Black Voices in Publishing: Is It a Trend or a Movement?

Today’s post is adapted from an article I first published in my paid newsletter, The Hot Sheet.


Last year in June 2020, the Authors Guild hosted a panel with Black voices in publishing to discuss the challenges they’ve faced in the industry for many decades now. That panel touched on publishers’ lack of knowledge and care in marketing and publicizing Black authors (and their minimal knowledge of the vastness of Black media and marketing opportunities to reach Black readers), the dearth of informed decision makers at bookstores and other outlets, and the fundamental need for more Black people in every part of the business.

In a move that’s welcome—because if one wants to support change, it’s important to take stock and measure progress—the Authors Guild hosted another panel in July 2021 that included a few of the same voices as well as some new ones.

Diversity in publishing is not a trend—it’s a movement.

Carl Lennertz, Children’s Book Council

That’s according to Children’s Book Council executive director Carl Lennertz, who has worked in the industry for more than 20 years. He acknowledged that everyone’s been involved in this struggle for a while, but there are more groups now, with individuals and organizations alike calling for change. He thinks it’s different than before: “It’s constant, it’s loud,” he said. “The voice of the young people in publishing, it is so strong and vocal.”

Even though he admitted there will be steps back because there always are, he has reason to hope. He’s noticed that hiring is better, there have been more senior leadership changes, and publishers are doing more than just “meeting and talking” to make things better. He also sees progress being made on parallel tracks: in hiring and mentoring, inside publishing houses, in agenting, at conferences, in organizations to promote work. Furthermore, Lennertz thinks that corporate publishers must evolve in order to attract the best talent because they’re competing harder than ever in the current environment. They’re raising the starting pay, and college degrees are being waived in some cases for hiring. And of course work-from-home arrangements (especially during and after the pandemic), with fewer requirements to live in New York City, are seen to help as well.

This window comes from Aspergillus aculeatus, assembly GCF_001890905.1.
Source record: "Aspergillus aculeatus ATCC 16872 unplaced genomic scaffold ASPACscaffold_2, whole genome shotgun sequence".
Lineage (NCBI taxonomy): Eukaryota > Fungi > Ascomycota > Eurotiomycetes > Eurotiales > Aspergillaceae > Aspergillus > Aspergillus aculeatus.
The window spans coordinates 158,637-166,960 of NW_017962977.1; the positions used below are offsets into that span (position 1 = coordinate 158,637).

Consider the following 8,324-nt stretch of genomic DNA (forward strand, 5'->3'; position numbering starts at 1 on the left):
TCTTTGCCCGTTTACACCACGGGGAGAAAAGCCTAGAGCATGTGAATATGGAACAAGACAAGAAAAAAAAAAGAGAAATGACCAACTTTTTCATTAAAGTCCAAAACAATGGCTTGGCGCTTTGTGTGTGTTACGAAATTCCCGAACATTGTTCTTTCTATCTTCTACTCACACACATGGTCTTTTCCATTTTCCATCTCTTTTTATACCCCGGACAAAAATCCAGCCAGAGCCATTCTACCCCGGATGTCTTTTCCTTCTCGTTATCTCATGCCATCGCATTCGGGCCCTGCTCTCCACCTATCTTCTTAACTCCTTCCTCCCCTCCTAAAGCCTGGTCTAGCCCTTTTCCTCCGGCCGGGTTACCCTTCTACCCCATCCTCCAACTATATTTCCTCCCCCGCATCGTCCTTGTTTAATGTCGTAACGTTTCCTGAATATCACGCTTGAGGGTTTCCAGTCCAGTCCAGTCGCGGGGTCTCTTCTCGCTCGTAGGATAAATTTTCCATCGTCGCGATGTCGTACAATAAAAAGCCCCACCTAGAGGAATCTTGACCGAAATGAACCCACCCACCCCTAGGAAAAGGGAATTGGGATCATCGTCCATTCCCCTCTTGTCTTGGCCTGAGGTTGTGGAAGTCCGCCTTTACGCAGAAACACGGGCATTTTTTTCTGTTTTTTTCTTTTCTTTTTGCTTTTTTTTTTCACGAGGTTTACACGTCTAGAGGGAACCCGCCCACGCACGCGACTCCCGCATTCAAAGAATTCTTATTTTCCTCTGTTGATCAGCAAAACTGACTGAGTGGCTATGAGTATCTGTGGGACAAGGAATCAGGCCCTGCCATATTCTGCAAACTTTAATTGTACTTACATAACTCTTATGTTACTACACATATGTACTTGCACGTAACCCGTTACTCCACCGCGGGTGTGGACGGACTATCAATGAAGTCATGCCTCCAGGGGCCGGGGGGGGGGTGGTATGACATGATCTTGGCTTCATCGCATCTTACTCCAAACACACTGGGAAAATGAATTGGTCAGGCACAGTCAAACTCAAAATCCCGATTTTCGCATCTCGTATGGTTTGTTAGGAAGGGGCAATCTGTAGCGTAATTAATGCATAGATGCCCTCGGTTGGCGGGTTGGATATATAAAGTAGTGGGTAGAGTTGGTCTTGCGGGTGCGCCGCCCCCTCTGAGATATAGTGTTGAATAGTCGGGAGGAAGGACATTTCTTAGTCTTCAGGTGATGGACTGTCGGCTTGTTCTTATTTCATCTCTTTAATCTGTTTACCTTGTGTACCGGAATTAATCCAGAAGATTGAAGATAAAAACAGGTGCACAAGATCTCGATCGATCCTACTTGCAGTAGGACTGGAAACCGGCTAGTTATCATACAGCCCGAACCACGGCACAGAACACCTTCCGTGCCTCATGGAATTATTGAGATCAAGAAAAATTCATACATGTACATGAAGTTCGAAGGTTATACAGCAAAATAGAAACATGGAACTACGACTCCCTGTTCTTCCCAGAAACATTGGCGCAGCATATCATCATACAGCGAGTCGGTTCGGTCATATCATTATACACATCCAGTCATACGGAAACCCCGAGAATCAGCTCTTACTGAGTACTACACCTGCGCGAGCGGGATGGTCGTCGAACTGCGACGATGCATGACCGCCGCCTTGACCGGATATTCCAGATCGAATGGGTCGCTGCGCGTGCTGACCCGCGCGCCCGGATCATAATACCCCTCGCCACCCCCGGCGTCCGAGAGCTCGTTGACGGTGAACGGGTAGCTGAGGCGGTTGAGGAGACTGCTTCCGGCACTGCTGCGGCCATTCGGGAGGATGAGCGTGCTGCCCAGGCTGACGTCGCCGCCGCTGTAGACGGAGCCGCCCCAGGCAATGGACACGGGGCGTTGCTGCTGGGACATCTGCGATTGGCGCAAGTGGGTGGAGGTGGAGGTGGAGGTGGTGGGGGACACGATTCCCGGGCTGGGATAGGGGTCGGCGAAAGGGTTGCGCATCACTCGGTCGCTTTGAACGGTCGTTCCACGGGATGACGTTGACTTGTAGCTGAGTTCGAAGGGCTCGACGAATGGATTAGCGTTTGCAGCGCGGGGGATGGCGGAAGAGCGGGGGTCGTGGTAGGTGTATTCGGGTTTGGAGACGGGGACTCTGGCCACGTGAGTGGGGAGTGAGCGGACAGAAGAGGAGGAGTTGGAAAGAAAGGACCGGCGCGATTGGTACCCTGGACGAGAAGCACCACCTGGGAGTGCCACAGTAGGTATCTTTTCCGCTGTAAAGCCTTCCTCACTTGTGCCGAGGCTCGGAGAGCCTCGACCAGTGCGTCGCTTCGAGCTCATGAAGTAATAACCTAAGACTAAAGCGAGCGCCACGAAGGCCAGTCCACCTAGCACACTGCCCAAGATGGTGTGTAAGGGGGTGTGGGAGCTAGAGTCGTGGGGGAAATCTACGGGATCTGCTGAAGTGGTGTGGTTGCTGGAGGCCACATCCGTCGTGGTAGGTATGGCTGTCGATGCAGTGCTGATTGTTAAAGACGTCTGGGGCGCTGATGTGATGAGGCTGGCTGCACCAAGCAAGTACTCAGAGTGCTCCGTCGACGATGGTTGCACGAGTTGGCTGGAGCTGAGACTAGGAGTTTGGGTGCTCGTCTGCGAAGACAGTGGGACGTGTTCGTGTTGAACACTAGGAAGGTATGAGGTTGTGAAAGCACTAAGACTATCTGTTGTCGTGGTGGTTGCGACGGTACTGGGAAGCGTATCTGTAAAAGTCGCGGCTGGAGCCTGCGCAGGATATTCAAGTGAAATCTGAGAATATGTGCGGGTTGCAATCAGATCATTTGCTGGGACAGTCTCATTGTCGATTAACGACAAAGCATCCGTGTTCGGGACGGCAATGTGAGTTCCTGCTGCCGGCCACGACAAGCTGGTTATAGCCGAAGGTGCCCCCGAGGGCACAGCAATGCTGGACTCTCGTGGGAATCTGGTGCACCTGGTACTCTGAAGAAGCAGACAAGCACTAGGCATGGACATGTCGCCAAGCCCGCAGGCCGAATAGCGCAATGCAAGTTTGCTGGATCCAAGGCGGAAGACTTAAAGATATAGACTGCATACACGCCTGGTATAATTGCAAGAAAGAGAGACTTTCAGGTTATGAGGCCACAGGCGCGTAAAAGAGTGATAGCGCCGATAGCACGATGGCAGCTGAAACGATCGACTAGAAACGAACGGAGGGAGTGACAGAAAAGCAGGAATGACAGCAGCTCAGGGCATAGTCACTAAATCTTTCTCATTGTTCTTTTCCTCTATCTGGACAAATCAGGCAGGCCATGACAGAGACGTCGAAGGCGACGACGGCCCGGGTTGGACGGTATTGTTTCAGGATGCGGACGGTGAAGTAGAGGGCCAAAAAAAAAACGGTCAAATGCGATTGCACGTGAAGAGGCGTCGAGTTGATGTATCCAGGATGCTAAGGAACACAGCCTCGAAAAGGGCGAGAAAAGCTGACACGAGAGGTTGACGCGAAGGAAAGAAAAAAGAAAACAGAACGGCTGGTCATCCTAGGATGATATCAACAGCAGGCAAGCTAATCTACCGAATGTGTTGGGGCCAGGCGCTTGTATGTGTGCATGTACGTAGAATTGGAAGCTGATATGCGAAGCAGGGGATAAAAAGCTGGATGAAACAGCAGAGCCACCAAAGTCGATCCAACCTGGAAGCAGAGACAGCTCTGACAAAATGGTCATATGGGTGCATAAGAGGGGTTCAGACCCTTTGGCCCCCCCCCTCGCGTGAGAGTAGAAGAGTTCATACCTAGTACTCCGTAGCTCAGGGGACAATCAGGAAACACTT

Wade Hudson, Just Us Books

The difference between a trend and a movement is that the culture changes when there is a movement, said Wade Hudson, publisher of Just Us Books. “If we don’t have a cultural change, what we’re doing will be a trend.” While Hudson agrees there are signs of a movement, he added, “We can’t underestimate the pushback from those who don’t want to see progress. We sometimes underestimate their numbers and their influence.” For example, he said it’s common now that you see people online saying Black creators who are getting awards don’t deserve them. “We sometimes assume that people in certain professions are thinking like we are, that they are progressive,” he said, but the reality is that pushback inevitably happens. (While it was not mentioned specifically, there is concern about legislation that would eliminate certain types of books, such as those seen to support critical race theory, in schools and libraries.) Still, he said, “There are a lot of young people involved, they are empowered, they believe they deserve a seat at the table.”

Paula Chase, The Brown Bookshelf

More than that, Paula Chase of The Brown Bookshelf said that the fight is no longer about announcing “we’re here” and demanding a seat at the table. She said, “We want to help build the table, decide where the table is going to go.” A YA author, Chase started her organization because she didn’t see promotion of stories like her own; there was a gap in how publishers marketed stories by Black creators. Her goal is to educate publishers in how to support Black creators and authors and help them amplify their books. “In order to sustain this kind of change, we are going to need publishers to put money, time, and resources behind these types of initiatives. We can’t continue to be free consultants. We can’t continue to have our art suffer because we’re trying to right an industry from the bottom up.”

What can you do to help?

Such panels are often attended by a majority white audience, and the Q&A time inevitably ends on the question of what white creators can do to help. “We have to be committed to unlearning,” Chase said. “In order to put my book in the hands of a white child or just the child who is not of color—to say to them, immerse yourself in this character’s experience—regardless of that person’s race, it requires a little bit of unlearning on somebody’s part, on a teacher’s part because she thinks that my book can’t teach, on a librarian’s part because she’s so specifically looking for a book to match this reader.”

Author Kelly Starling Lyons suggested that when white authors are asked to speak at conferences, they could recommend a Black creator who can also speak. She said, “By uplifting Black creators, you’re uplifting all children who deserve to see themselves in books as well as see that all of us can write books to speak to who we are.”

Hudson suggested authors be willing to share how they are treated by the industry because authors of color may receive lower advances and royalty rates and not realize it. “We need to have more information,” he said.

For further information and resources on Black voices in publishing, see this list from The Authors Guild.


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